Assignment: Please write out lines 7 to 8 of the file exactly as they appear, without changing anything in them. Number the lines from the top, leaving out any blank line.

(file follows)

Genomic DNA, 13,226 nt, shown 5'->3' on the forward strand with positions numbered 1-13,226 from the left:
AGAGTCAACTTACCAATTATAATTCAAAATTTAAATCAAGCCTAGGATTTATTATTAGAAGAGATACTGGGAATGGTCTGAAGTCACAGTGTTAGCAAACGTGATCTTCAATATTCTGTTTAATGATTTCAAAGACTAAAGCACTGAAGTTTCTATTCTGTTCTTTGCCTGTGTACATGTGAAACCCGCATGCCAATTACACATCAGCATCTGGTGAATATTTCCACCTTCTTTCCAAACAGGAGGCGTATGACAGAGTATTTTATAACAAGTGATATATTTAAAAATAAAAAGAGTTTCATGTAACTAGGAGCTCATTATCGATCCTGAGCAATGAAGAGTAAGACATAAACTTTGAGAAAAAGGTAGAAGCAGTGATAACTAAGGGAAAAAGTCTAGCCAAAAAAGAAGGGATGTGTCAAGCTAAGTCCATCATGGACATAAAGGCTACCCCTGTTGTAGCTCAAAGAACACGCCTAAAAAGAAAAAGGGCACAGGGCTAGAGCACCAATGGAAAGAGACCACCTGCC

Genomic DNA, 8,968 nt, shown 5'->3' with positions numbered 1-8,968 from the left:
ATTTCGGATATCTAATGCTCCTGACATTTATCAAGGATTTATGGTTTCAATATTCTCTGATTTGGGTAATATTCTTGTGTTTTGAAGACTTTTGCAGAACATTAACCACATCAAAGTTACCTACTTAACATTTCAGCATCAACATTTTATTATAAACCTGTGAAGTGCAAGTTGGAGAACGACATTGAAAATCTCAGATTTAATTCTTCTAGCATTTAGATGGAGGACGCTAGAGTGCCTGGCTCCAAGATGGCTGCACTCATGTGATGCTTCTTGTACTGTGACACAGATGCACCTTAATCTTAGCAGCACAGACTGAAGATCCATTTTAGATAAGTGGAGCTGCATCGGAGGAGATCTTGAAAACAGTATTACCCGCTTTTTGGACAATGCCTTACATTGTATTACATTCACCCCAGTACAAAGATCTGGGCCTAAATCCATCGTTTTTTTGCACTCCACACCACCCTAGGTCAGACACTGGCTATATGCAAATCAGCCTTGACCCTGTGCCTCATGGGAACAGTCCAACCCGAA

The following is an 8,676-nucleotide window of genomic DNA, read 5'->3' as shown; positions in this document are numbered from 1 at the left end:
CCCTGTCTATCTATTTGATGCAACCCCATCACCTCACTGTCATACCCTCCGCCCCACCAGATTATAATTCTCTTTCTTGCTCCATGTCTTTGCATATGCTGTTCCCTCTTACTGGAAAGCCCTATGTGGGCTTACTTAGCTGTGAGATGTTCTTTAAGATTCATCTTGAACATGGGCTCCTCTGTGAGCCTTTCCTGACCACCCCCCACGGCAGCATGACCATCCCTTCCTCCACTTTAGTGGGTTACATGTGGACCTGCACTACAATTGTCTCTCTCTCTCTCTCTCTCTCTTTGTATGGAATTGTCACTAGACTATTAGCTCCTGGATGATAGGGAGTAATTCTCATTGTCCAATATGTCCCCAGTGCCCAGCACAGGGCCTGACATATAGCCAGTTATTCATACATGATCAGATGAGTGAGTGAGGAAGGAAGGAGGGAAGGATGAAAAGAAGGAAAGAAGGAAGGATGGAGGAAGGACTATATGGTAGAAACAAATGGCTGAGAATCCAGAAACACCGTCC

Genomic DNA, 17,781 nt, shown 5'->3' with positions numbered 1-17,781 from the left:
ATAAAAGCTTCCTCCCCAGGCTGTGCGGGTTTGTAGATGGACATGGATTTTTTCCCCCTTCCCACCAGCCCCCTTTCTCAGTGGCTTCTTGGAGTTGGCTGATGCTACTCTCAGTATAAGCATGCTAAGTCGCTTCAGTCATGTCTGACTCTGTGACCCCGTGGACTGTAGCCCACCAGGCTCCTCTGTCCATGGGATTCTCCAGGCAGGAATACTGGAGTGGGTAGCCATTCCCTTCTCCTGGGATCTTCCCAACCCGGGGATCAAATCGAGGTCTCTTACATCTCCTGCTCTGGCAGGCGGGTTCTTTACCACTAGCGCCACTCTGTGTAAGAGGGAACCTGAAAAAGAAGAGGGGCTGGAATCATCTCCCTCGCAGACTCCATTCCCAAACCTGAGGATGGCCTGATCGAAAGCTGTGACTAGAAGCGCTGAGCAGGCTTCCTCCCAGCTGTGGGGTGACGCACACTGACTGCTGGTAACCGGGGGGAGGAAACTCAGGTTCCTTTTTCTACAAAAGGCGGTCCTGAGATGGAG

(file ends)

Genomic DNA, 17,781 nt, shown 5'->3' with positions numbered 1-17,781 from the left:
ATAAAAGCTTCCTCCCCAGGCTGTGCGGGTTTGTAGATGGACATGGATTTTTTCCCCCTTCCCACCAGCCCCCTTTCTCAGTGGCTTCTTGGAGTTGGCTGATGCTACTCTCAGTATAAGCATGCTAAGTCGCTTCAGTCATGTCTGACTCTGTGACCCCGTGGACTGTAGCCCACCAGGCTCCTCTGTCCATGGGATTCTCCAGGCAGGAATACTGGAGTGGGTAGCCATTCCCTTCTCCTGGGATCTTCCCAACCCGGGGATCAAATCGAGGTCTCTTACATCTCCTGCTCTGGCAGGCGGGTTCTTTACCACTAGCGCCACTCTGTGTAAGAGGGAACCTGAAAAAGAAGAGGGGCTGGAATCATCTCCCTCGCAGACTCCATTCCCAAACCTGAGGATGGCCTGATCGAAAGCTGTGACTAGAAGCGCTGAGCAGGCTTCCTCCCAGCTGTGGGGTGACGCACACTGACTGCTGGTAACCGGGGGGAGGAAACTCAGGTTCCTTTTTCTACAAAAGGCGGTCCTGAGATGGAG